To that point, when asking you which ’90s sitcoms you thought I should cover, everyone got to pick up to five out of the following 14, and then tell me up to three that you wouldn’t want to see. I didn’t much consider the latter question in my personal research, but I was angling to get an idea of which shows inspired strong reactions, and which ones didn’t. In terms of the sitcoms that you MOST want to see here, the top five choices were, from last to first this time, Home Improvement, which 25% of you selected in fifth place; Cybill, which 35% of you selected in fourth; Becker, which 46% of you selected in third; The Nanny, which 52% of you selected in second; and in first place, with a staggering 55%… 3rd Rock From The Sun. (For the record, with only 8% of voters saying they’d like to see it here, Roc was in last place.)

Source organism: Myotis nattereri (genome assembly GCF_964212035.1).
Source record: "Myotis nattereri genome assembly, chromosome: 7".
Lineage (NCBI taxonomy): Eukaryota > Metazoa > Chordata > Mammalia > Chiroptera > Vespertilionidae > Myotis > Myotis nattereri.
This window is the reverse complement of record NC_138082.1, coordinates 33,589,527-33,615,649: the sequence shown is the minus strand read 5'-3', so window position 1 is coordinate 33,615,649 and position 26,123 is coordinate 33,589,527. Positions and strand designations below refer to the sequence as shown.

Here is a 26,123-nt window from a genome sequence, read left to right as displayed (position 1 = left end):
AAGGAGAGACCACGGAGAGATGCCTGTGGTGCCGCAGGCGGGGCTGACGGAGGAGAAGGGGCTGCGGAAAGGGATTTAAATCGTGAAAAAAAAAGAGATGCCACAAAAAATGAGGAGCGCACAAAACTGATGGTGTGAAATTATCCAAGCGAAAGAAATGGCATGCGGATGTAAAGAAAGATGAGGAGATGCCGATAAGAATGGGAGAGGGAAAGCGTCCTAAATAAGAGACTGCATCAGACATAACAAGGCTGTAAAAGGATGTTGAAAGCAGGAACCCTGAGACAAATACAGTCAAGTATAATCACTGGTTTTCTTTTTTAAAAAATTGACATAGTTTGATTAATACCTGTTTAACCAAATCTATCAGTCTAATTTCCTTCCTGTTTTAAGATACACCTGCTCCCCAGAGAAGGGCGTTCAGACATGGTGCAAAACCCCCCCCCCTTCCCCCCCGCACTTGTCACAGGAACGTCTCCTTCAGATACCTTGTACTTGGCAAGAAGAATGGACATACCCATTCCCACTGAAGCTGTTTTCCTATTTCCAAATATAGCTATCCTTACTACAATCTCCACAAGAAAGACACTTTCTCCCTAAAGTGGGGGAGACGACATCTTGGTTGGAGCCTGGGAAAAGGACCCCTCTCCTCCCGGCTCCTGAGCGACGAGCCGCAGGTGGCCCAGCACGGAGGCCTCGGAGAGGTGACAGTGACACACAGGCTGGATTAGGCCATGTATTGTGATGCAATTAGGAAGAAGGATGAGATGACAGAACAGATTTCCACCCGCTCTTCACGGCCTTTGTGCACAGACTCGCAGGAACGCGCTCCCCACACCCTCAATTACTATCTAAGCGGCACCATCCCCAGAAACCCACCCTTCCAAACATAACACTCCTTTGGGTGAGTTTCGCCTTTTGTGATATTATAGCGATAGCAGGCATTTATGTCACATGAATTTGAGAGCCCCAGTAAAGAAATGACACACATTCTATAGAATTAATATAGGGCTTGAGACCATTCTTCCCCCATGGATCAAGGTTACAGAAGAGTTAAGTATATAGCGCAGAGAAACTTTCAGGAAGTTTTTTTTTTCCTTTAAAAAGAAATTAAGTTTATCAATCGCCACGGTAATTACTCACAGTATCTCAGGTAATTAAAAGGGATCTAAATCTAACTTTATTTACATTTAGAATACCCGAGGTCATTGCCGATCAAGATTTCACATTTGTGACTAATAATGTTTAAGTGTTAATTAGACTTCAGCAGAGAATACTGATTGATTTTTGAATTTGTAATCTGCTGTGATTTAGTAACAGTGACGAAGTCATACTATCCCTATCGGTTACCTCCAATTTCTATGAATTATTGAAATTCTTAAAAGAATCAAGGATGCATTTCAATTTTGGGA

Now, before I tell you which sitcoms I’ve decided to cover, let me add that in addition to the 14 options I gave you in the survey, I have also spent the last two months investigating 22 others for Sitcom Tuesday (or Wildcard Wednesday) treatment. They are: Anything But Love, Doctor Doctor, Major Dad, Blossom, Nurses, Hearts Afire, Martin, Living Single, Dave’s World, Grace Under Fire, The Wayans Bros., The Naked Truth, Caroline In The City, Cosby, Suddenly Susan, Men Behaving Badly, The Jamie Foxx Show, Spin City, Veronica’s Closet, Working, Two Guys And A Girl, and Jesse.
Of those 22 plus the above 14 in the survey, I have decided to cover SEVEN more ’90s sitcoms, and this will take us well into 2023. The seven shows I have selected — running in almost chronological order (I made a few tweaks) — are…
Evening Shade (1990-1994, CBS)
The Nanny (1993-1999, CBS)
Martin (1992-1997, FOX)
Living Single (1993-1998, FOX)
3rd Rock From The Sun (1996-2001, NBC)
Cybill (1995-1998, CBS)
Becker (1998-2004, CBS)